What do Barcelona’s parakeets eat in autumn?

Written by Lucy Brzoska

You could hear the sounds of contented chomping from a distance. The fig trees scattered around Montjuic were heavily laden this September, much to the delight of Monk parakeets and other birds.

In October Magnolia trees in the Jardins de Mossèn Cinto Verdaguer produce large pods of shiny red berries, which are particularly appreciated by Great tits and Ring-necked parakeets. Far less common than Monks in Barcelona – and far shyer – Ring-necks are distinguished by their long thin tails, and higher-pitched screech.

November sees the climax of the acorn crop in Palau Reial Park. Along with Wood pigeons, red squirrels and jays, Monk parakeets are to be found either foraging on the ground under the oaks, or up in the tree tops. No stashing away for the winter though, the acorns are gobbled up on the spot.

 

Smug parakeets and resourceful magpies

Written by Lucy Brzoska

monk-parakeet-eats-bread

There was a strange crackling sound coming from above. The lime trees were filled with parakeets crunching on crusty pieces of bread, which they held securely in their claws.  They were releasing a fine shower of crumbs, which the pigeons below waddled after.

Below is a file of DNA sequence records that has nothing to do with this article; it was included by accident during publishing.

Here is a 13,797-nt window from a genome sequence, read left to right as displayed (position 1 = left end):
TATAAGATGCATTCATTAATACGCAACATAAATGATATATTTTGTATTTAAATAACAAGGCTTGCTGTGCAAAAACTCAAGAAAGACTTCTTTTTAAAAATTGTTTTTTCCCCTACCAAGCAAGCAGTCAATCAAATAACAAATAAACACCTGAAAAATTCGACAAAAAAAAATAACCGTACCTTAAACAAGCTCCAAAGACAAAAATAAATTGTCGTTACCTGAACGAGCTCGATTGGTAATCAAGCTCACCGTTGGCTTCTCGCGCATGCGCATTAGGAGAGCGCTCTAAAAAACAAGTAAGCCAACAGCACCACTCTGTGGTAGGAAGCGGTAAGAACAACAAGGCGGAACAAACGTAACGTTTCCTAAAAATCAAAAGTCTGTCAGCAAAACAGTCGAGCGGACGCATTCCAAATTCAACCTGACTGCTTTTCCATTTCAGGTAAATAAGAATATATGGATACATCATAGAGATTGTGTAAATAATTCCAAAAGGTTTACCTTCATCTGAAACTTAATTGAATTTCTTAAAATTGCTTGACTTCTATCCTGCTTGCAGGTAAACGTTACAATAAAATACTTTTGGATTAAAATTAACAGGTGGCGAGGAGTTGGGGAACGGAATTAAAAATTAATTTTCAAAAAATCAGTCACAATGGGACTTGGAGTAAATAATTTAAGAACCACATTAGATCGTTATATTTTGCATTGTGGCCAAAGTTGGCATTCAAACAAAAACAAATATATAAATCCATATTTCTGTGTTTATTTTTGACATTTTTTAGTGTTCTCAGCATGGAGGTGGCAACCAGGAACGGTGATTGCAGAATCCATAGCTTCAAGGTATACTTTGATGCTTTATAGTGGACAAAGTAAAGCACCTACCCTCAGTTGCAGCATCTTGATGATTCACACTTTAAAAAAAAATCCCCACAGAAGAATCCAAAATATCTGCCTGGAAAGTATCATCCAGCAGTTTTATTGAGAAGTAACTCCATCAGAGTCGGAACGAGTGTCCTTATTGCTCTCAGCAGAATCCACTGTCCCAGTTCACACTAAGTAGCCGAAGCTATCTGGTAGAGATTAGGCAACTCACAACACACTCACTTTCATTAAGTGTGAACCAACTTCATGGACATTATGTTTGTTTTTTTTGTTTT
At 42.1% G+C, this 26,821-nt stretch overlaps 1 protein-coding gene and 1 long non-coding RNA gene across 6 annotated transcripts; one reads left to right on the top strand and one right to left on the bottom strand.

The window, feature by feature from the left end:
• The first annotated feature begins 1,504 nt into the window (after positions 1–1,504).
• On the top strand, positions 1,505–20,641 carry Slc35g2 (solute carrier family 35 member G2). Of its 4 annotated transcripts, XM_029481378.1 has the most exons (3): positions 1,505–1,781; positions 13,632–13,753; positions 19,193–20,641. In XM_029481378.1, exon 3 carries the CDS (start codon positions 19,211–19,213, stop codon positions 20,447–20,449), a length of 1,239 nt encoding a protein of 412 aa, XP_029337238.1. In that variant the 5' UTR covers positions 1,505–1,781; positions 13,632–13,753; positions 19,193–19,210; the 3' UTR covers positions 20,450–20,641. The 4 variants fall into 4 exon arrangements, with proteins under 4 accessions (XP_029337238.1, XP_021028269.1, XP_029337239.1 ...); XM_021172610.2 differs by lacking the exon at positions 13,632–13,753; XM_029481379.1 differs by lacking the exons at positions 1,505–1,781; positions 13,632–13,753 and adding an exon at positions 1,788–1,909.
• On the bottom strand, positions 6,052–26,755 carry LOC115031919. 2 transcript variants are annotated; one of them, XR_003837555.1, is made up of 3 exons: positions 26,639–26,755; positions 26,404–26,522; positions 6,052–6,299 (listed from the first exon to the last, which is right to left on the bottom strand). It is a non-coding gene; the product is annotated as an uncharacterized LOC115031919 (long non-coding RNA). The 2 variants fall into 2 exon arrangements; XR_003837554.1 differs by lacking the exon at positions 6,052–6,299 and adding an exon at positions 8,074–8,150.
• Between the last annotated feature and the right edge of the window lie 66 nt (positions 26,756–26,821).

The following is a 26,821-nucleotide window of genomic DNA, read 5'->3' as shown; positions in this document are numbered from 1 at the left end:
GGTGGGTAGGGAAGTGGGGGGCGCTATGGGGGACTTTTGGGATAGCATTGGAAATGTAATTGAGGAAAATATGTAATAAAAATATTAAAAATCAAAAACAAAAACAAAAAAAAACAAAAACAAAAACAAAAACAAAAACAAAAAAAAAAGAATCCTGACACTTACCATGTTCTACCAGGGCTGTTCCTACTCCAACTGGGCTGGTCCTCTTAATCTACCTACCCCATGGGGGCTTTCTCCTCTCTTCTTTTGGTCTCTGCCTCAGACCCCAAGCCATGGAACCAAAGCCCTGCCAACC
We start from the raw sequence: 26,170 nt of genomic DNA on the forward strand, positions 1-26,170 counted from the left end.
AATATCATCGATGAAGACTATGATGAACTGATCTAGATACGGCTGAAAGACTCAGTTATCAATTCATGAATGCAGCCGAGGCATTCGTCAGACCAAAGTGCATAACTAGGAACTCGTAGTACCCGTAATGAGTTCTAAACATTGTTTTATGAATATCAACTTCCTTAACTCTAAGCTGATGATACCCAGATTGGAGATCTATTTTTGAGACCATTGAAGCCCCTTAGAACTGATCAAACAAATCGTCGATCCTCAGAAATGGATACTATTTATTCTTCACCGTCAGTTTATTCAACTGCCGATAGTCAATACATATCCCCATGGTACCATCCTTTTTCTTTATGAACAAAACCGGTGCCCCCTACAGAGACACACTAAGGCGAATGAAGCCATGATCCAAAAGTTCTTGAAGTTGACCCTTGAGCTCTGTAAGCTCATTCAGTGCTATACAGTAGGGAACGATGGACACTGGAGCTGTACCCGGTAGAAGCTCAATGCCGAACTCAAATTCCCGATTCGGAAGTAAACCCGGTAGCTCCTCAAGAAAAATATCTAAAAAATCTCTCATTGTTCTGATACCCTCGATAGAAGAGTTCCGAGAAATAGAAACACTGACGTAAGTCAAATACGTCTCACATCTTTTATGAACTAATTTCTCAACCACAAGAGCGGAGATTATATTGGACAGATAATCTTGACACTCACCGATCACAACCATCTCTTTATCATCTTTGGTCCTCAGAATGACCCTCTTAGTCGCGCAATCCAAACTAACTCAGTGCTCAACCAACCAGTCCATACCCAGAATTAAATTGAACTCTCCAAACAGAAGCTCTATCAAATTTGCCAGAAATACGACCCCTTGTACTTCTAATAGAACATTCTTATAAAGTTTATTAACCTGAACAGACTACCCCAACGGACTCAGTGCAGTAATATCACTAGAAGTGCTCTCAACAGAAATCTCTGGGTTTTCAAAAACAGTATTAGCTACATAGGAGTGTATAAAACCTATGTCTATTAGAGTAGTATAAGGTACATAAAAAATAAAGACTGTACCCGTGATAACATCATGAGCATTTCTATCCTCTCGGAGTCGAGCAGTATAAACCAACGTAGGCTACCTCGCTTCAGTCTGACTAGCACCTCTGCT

magpie-watching-parakeets

Magpies observed the scene, frustrated by their own innate caution, which won’t allow them to approach people scattering food for birds.  Instead, they resorted to chasing the smug-looking parakeets to make them drop their booty.

happy-monk-parakeet

But magpies have their own tricks.  They dare to disappear right inside the litter bins in their search for discarded sandwiches, throwing silver foil about.  They also keep a close eye on occupants of park benches.  The second someone gets up, they parachute down, tails held high, and quickly scour the area.

magpie-inspects-bin

A long, shimmering tail is a sign of a healthy bird and a desirable mate. Magpies with the most resplendent tails breed earlier and are more successful at rearing young, studies have found. Unusually, this magpie was using its tail as a handy prop while exploring holes in the wall.  In this case, a few worn and dishevelled feathers would only betray its owner’s resourcefulness.

magpie-explores-wall